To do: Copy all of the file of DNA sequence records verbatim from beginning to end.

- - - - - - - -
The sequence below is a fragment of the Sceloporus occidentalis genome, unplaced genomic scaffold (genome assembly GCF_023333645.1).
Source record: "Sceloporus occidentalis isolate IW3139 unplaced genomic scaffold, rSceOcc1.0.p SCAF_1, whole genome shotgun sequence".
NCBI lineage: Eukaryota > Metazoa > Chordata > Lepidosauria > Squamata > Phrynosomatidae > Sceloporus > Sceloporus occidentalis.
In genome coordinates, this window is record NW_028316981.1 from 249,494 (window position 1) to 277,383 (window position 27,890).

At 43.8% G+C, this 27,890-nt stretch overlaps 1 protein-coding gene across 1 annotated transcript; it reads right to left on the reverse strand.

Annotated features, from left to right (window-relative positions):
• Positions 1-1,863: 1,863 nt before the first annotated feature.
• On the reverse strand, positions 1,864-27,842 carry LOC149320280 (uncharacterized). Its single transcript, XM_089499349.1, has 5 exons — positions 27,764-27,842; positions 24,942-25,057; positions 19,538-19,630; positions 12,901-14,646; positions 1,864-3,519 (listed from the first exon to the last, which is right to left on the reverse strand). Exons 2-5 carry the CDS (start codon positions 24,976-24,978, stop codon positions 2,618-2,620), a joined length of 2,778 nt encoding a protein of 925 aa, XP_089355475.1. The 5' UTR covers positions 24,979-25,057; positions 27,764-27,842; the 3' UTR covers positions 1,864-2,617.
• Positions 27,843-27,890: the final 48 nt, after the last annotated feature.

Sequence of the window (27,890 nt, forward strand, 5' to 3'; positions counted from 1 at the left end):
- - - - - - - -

The sequence below is a fragment of the Sceloporus occidentalis genome, unplaced genomic scaffold (genome assembly GCF_023333645.1).
Source record: "Sceloporus occidentalis isolate IW3139 unplaced genomic scaffold, rSceOcc1.0.p SCAF_1, whole genome shotgun sequence".
NCBI lineage: Eukaryota > Metazoa > Chordata > Lepidosauria > Squamata > Phrynosomatidae > Sceloporus > Sceloporus occidentalis.
In genome coordinates, this window is record NW_028316981.1 from 249,494 (window position 1) to 277,383 (window position 27,890).

At 43.8% G+C, this 27,890-nt stretch overlaps 1 protein-coding gene across 1 annotated transcript; it reads right to left on the reverse strand.

Annotated features, from left to right (window-relative positions):
• Positions 1-1,863: 1,863 nt before the first annotated feature.
• On the reverse strand, positions 1,864-27,842 carry LOC149320280 (uncharacterized). Its single transcript, XM_089499349.1, has 5 exons — positions 27,764-27,842; positions 24,942-25,057; positions 19,538-19,630; positions 12,901-14,646; positions 1,864-3,519 (listed from the first exon to the last, which is right to left on the reverse strand). Exons 2-5 carry the CDS (start codon positions 24,976-24,978, stop codon positions 2,618-2,620), a joined length of 2,778 nt encoding a protein of 925 aa, XP_089355475.1. The 5' UTR covers positions 24,979-25,057; positions 27,764-27,842; the 3' UTR covers positions 1,864-2,617.
• Positions 27,843-27,890: the final 48 nt, after the last annotated feature.

Sequence of the window (27,890 nt, forward strand, 5' to 3'; positions counted from 1 at the left end):